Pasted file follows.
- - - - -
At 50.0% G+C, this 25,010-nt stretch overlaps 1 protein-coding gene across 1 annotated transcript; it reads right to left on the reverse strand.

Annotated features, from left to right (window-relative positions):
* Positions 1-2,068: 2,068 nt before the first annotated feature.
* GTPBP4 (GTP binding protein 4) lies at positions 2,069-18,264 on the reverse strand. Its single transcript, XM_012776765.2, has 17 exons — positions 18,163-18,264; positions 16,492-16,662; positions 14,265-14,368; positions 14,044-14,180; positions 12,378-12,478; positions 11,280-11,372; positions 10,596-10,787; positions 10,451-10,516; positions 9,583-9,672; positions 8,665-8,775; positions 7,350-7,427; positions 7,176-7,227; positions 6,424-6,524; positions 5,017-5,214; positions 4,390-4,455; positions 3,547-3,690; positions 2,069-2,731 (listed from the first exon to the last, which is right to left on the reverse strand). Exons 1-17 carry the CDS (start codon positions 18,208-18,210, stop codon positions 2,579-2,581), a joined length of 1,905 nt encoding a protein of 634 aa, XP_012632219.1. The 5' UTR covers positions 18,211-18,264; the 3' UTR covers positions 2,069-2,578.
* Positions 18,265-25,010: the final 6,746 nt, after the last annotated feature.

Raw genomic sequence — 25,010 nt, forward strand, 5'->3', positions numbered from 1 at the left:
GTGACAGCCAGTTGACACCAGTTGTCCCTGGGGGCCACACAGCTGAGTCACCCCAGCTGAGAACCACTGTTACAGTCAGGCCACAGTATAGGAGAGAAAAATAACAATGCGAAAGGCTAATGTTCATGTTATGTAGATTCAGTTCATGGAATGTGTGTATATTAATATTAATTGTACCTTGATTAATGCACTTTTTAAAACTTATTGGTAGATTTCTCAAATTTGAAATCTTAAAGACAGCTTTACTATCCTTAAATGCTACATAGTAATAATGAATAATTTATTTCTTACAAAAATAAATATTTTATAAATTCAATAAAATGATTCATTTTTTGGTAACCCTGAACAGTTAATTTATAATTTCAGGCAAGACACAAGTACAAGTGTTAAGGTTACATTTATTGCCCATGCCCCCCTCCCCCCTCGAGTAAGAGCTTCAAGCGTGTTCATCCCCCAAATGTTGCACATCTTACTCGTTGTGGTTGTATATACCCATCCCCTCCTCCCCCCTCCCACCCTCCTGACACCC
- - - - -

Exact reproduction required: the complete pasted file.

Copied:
At 50.0% G+C, this 25,010-nt stretch overlaps 1 protein-coding gene across 1 annotated transcript; it reads right to left on the reverse strand.

Annotated features, from left to right (window-relative positions):
* Positions 1-2,068: 2,068 nt before the first annotated feature.
* GTPBP4 (GTP binding protein 4) lies at positions 2,069-18,264 on the reverse strand. Its single transcript, XM_012776765.2, has 17 exons — positions 18,163-18,264; positions 16,492-16,662; positions 14,265-14,368; positions 14,044-14,180; positions 12,378-12,478; positions 11,280-11,372; positions 10,596-10,787; positions 10,451-10,516; positions 9,583-9,672; positions 8,665-8,775; positions 7,350-7,427; positions 7,176-7,227; positions 6,424-6,524; positions 5,017-5,214; positions 4,390-4,455; positions 3,547-3,690; positions 2,069-2,731 (listed from the first exon to the last, which is right to left on the reverse strand). Exons 1-17 carry the CDS (start codon positions 18,208-18,210, stop codon positions 2,579-2,581), a joined length of 1,905 nt encoding a protein of 634 aa, XP_012632219.1. The 5' UTR covers positions 18,211-18,264; the 3' UTR covers positions 2,069-2,578.
* Positions 18,265-25,010: the final 6,746 nt, after the last annotated feature.

Raw genomic sequence — 25,010 nt, forward strand, 5'->3', positions numbered from 1 at the left:
GTGACAGCCAGTTGACACCAGTTGTCCCTGGGGGCCACACAGCTGAGTCACCCCAGCTGAGAACCACTGTTACAGTCAGGCCACAGTATAGGAGAGAAAAATAACAATGCGAAAGGCTAATGTTCATGTTATGTAGATTCAGTTCATGGAATGTGTGTATATTAATATTAATTGTACCTTGATTAATGCACTTTTTAAAACTTATTGGTAGATTTCTCAAATTTGAAATCTTAAAGACAGCTTTACTATCCTTAAATGCTACATAGTAATAATGAATAATTTATTTCTTACAAAAATAAATATTTTATAAATTCAATAAAATGATTCATTTTTTGGTAACCCTGAACAGTTAATTTATAATTTCAGGCAAGACACAAGTACAAGTGTTAAGGTTACATTTATTGCCCATGCCCCCCTCCCCCCTCGAGTAAGAGCTTCAAGCGTGTTCATCCCCCAAATGTTGCACATCTTACTCGTTGTGGTTGTATATACCCATCCCCTCCTCCCCCCTCCCACCCTCCTGACACCC